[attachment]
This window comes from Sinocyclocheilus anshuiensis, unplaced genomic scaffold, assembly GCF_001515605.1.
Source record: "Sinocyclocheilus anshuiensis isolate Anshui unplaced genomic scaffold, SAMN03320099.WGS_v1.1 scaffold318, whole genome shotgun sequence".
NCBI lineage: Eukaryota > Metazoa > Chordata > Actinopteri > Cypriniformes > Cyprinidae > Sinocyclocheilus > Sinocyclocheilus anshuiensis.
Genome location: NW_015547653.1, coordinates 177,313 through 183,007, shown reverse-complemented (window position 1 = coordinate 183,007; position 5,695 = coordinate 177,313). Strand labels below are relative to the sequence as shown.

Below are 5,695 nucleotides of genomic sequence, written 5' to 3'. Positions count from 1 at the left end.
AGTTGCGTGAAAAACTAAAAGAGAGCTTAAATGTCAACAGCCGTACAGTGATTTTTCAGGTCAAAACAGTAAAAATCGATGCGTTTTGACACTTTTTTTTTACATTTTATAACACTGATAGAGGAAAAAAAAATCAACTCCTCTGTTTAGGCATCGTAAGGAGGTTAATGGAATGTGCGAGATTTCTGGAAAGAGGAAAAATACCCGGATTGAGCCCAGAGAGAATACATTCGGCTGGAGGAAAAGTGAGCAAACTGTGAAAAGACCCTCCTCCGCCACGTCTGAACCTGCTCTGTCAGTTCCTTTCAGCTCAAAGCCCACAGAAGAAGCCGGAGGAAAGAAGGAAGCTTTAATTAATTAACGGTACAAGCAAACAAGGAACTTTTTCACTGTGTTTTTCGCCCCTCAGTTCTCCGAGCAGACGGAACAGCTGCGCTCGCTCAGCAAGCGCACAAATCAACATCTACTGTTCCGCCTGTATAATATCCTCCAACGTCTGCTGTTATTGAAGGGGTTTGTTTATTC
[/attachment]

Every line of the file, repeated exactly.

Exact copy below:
This window comes from Sinocyclocheilus anshuiensis, unplaced genomic scaffold, assembly GCF_001515605.1.
Source record: "Sinocyclocheilus anshuiensis isolate Anshui unplaced genomic scaffold, SAMN03320099.WGS_v1.1 scaffold318, whole genome shotgun sequence".
NCBI lineage: Eukaryota > Metazoa > Chordata > Actinopteri > Cypriniformes > Cyprinidae > Sinocyclocheilus > Sinocyclocheilus anshuiensis.
Genome location: NW_015547653.1, coordinates 177,313 through 183,007, shown reverse-complemented (window position 1 = coordinate 183,007; position 5,695 = coordinate 177,313). Strand labels below are relative to the sequence as shown.

Below are 5,695 nucleotides of genomic sequence, written 5' to 3'. Positions count from 1 at the left end.
AGTTGCGTGAAAAACTAAAAGAGAGCTTAAATGTCAACAGCCGTACAGTGATTTTTCAGGTCAAAACAGTAAAAATCGATGCGTTTTGACACTTTTTTTTTACATTTTATAACACTGATAGAGGAAAAAAAAATCAACTCCTCTGTTTAGGCATCGTAAGGAGGTTAATGGAATGTGCGAGATTTCTGGAAAGAGGAAAAATACCCGGATTGAGCCCAGAGAGAATACATTCGGCTGGAGGAAAAGTGAGCAAACTGTGAAAAGACCCTCCTCCGCCACGTCTGAACCTGCTCTGTCAGTTCCTTTCAGCTCAAAGCCCACAGAAGAAGCCGGAGGAAAGAAGGAAGCTTTAATTAATTAACGGTACAAGCAAACAAGGAACTTTTTCACTGTGTTTTTCGCCCCTCAGTTCTCCGAGCAGACGGAACAGCTGCGCTCGCTCAGCAAGCGCACAAATCAACATCTACTGTTCCGCCTGTATAATATCCTCCAACGTCTGCTGTTATTGAAGGGGTTTGTTTATTC